Vermont regulators who are rewriting the state’s building energy codes have adopted a revolutionary and progressive approach, providing new evidence that Vermonters are at the cutting edge of building code development and climate change action. This news is evidence that sometimes, small states can lead the way.
A group of employees of the Vermont Department of Public Service, aided by consultants and volunteers, are completing work on a new version of the Residential Building Energy Standards (RBES), Vermont’s energy code for single-family homes and duplexes. Like most energy codes in the U.S., this Vermont code is based on the International Energy Conservation Code. That said, the proposed changes will make the Vermont version so different from the IECC that it’s almost a new code.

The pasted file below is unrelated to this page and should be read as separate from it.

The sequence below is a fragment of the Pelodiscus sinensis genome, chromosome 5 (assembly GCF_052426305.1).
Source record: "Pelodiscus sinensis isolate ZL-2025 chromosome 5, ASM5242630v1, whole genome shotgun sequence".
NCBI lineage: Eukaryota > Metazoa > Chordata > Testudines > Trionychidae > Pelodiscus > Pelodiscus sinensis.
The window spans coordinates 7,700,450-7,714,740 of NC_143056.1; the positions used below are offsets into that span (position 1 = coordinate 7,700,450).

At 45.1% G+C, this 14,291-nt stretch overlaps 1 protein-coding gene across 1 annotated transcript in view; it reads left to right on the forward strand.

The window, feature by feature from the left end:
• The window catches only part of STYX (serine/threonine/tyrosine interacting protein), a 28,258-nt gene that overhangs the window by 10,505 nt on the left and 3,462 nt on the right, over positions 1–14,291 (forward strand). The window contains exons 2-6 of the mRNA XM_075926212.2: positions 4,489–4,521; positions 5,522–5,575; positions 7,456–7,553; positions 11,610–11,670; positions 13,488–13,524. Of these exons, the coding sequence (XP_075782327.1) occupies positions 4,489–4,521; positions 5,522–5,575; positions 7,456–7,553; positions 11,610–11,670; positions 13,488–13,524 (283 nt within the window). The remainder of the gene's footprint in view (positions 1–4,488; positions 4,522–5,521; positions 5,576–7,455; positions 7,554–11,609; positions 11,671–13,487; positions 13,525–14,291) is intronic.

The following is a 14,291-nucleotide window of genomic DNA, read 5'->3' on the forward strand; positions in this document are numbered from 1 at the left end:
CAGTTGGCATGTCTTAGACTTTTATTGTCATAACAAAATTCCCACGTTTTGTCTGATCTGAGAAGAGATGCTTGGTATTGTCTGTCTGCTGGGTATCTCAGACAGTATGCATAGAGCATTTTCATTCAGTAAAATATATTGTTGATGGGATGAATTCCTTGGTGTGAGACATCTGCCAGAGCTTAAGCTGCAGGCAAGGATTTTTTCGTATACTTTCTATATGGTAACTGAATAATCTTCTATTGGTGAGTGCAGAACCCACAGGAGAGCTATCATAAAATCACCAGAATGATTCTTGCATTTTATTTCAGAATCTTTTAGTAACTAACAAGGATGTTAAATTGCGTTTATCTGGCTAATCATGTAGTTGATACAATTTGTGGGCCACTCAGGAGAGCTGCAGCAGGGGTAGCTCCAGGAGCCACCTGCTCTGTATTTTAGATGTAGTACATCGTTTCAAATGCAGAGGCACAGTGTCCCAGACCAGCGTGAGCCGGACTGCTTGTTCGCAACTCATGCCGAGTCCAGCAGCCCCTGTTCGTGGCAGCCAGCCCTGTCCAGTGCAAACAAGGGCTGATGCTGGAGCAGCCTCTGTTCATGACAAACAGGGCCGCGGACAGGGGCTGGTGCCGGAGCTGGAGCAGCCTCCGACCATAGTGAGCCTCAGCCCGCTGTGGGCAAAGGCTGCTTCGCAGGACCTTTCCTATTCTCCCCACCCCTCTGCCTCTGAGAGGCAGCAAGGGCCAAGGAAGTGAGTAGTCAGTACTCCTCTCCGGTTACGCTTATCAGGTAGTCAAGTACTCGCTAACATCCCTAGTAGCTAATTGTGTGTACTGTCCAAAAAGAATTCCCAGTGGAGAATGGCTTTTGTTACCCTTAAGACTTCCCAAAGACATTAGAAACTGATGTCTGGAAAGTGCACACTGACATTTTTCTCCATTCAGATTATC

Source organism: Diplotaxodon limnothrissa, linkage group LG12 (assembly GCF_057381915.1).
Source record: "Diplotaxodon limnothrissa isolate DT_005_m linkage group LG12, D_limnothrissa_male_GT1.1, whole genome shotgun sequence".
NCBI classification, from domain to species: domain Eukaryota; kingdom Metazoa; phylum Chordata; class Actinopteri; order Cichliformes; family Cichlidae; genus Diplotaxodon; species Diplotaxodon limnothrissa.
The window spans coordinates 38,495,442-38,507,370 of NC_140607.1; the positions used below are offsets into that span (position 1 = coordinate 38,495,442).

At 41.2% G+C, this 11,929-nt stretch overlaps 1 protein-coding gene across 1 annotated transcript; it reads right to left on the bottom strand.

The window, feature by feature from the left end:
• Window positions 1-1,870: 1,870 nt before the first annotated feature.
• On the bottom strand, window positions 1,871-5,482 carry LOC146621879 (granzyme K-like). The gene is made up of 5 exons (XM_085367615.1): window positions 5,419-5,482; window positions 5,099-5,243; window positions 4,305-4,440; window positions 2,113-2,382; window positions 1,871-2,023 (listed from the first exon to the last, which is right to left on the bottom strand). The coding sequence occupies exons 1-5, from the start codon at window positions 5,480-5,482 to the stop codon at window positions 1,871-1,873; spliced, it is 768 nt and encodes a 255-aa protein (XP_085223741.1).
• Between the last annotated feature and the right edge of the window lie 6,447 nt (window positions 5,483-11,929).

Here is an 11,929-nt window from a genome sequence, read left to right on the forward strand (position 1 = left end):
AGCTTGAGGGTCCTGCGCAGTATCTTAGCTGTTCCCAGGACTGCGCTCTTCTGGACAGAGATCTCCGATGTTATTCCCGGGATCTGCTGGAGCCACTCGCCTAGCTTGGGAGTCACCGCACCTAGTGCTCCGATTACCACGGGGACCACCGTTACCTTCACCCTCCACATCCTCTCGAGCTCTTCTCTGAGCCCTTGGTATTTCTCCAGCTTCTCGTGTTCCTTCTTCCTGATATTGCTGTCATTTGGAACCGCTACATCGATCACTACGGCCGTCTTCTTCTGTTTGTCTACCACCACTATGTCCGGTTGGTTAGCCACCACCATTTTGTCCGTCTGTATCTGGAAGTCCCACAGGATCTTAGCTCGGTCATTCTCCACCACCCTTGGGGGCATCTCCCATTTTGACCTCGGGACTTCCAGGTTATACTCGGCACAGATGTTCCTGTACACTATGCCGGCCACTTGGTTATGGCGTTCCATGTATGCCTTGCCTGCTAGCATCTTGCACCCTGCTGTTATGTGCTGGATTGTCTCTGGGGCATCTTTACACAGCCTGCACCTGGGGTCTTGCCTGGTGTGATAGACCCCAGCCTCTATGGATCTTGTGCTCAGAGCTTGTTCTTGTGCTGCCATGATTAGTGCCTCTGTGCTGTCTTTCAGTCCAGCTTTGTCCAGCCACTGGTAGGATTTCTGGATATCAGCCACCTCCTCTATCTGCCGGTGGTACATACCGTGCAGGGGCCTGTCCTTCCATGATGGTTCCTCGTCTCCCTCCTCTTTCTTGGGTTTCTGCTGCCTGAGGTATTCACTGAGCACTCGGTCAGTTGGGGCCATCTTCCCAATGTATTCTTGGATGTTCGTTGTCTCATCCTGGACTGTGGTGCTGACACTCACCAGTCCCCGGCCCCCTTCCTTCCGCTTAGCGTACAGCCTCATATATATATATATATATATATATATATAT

At the Better Buildings by Design conference in Burlington, Vermont, on February 7, 2019, two energy code specialists (Richard Faesy and David Keefe) gave a presentation on the code revision process. “Vermont has a comprehensive energy plan requiring designing for net zero by 2030,” Faesy told the audience. “That’s one of the goalposts we are striving for, so we’re asking, ‘What will we have to do each step of the way to get there?’”
Vermont is a rural state without any effective code enforcement mechanisms. The vast majority of Vermont towns have no building inspectors, and the vast majority of new homes are completed without being inspected.
For the last decade or so, Vermont has had a voluntary system of code compliance that goes like this: builders who complete a new home are supposed to sign a declaration that the house meets code requirements, and are expected to file that declaration with the local town clerk. Some builders complete these declarations, but many don’t.
“You are supposed to build it in compliance…